Political Quirks - Klaver
Posts in the Klaver category.
Part of Politicians.
There will be general elections next March, and the dozen-plus-a-few Dutch parties are preparing for them. It’s time for another series of party profiles. We’ll go in order from small to large according to the August 2020 polls.
Todsy we continue with GL, the green-left party that is maybe the Dutch party to change most in the past five years.
Fair warning: I plan to vote for GL in 2021. That may affect my judgement.
Well, that was interesting. The second major TV debate between eight party leaders actually allows us to draw a few conclusions. It could possibly even be a game-changer, though this year changing the game doesn’t mean winning 10 seats, but rather 3 or 4.
Remember: Wilders refused to attend, which led to Thieme (PvdD) being invited. I am starting to think Wilders has made a mistake here. See below under Buma.
Briefly, I expect 50Plus, GL, and the CDA to win some seats due to this debate, D66 and possibly the SP to remain stable, and the rest, including the PVV, to lose. Let’s see how badly this prediction does when the first post-debate polls come out. (I hope De Hond releases his tonight; for the others we’ll likely have to wait until Wednesday.)
Yesterday featured the first major TV debate between five party leaders. Rutte and Wilders had withdrawn, so only Buma (CDA), Pechtold (D66), Klaver (GL), Asscher (PvdA), and Roemer (SP) participated.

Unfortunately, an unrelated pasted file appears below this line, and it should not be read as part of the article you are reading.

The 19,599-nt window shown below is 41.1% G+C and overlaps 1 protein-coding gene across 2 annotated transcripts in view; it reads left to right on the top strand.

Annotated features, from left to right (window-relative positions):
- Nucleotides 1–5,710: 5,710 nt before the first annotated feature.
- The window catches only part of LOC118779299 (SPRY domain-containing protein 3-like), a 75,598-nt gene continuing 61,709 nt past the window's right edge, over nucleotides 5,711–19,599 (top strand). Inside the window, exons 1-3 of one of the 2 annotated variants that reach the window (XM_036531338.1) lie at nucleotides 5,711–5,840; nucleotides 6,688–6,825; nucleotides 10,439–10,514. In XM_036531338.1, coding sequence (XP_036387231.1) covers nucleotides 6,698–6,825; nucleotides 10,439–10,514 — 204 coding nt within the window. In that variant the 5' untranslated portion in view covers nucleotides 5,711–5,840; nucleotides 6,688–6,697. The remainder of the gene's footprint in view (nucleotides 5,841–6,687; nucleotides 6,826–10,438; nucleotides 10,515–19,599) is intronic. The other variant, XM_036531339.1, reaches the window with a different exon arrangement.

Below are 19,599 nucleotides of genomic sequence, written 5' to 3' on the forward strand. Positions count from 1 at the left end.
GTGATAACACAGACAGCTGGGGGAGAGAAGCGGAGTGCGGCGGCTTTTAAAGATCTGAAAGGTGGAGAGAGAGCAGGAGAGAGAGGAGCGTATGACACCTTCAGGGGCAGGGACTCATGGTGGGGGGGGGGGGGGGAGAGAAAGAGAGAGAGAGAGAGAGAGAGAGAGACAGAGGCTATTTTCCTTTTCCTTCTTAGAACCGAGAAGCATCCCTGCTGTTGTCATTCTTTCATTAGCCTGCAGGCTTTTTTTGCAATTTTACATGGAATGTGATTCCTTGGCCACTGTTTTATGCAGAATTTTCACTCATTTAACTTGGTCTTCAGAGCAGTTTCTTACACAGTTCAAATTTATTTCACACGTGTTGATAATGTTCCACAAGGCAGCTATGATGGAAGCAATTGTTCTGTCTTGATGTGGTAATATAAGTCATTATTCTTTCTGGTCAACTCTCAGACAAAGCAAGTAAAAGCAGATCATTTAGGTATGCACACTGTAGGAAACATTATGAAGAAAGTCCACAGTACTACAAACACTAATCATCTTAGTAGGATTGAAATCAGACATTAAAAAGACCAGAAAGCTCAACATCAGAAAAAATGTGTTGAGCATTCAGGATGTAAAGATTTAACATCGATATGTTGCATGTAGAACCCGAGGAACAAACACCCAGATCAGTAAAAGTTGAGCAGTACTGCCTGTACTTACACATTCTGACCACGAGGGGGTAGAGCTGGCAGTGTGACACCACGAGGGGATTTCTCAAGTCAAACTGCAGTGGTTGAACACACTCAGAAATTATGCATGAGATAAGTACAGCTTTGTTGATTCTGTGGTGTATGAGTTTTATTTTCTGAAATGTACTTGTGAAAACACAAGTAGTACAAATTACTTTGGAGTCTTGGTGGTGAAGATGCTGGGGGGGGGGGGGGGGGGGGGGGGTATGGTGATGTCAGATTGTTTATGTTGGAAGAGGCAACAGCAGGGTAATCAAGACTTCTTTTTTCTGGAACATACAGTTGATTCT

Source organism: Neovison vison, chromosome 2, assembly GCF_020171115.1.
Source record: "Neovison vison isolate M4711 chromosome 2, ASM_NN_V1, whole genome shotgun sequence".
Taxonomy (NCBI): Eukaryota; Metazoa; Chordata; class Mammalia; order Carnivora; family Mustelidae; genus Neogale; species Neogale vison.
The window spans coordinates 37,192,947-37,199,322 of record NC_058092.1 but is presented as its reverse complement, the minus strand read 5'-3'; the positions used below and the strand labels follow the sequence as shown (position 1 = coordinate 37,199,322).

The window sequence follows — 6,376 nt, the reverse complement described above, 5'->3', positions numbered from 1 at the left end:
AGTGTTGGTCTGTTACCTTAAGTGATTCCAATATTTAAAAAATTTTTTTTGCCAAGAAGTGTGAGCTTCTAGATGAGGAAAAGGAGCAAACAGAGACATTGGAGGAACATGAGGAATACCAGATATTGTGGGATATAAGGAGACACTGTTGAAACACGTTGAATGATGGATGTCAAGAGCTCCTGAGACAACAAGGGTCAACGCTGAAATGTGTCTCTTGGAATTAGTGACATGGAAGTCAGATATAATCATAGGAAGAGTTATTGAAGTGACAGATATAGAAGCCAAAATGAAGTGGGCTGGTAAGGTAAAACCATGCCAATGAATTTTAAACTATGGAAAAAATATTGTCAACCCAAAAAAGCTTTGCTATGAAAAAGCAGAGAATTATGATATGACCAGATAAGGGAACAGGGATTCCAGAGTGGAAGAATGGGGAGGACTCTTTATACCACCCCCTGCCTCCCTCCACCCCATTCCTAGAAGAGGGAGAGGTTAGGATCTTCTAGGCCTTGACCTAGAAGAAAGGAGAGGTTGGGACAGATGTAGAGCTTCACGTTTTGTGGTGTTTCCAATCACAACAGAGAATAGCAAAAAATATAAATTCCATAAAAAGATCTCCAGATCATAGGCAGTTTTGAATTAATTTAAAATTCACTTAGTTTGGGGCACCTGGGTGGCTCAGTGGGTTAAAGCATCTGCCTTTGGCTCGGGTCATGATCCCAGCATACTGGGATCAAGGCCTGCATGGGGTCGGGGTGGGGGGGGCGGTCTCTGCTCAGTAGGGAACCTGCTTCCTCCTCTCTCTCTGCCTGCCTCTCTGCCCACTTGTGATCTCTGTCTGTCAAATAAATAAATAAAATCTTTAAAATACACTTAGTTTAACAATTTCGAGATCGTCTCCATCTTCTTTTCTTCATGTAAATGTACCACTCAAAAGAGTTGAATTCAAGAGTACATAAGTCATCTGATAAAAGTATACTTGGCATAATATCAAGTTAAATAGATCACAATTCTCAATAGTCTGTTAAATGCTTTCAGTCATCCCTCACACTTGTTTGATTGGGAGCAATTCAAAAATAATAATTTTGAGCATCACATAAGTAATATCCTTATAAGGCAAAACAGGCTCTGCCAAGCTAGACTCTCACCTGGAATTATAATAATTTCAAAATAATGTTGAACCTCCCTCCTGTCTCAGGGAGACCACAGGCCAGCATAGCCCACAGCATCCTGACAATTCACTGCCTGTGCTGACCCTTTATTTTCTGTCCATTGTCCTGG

The two main questions were whether one of the left-wing leaders would take a decisive lead over the others, and thus become Rutte’s main opponent in the elections; and whether Rutte and Wilders were right or wrong in abstaining from the debate.
There appears to be a poll aimed specifically at non-white Dutch, and the results are interesting, though I’m hampered by the lack of direct access to the actual poll report.
The Dutch elections are on 15th of March, and in the current international political climate they could take on an importance that goes well beyond our national parliament. Pundits and commentators might (ab)use the results to make predictions on the upcoming French and German elections (which will take place in April/May and September, respectively). So let’s take a look at the current situation. Last week we looked at the right; today we’ll look at the left.
Contrary to all expectations the VVD+PvdA Rutte II government is likely to reach the end of its natural life. Elections are slated for 15 March 2017, and it seems likely government will not fall before that date. This would be the first time since 1998 that government survives unscathed until the next regular elections.
Now that all politicians have returned from recess they are starting up their electioneering; not yet with a fully-fledged campaign (that will happen only in February or so), but with positioning their party to go into the elections as a favourite. Most political moves of the next seven months will be aimed squarely at 15 March.
This is the political blog of Peter-Paul Koch, mobile platform strategist, consultant, and trainer,
in Amsterdam. It’s a hobby blog where he follows Dutch politics for the benefit of those twelve
foreigners that are interested in such matters, as well as his Dutch readers.
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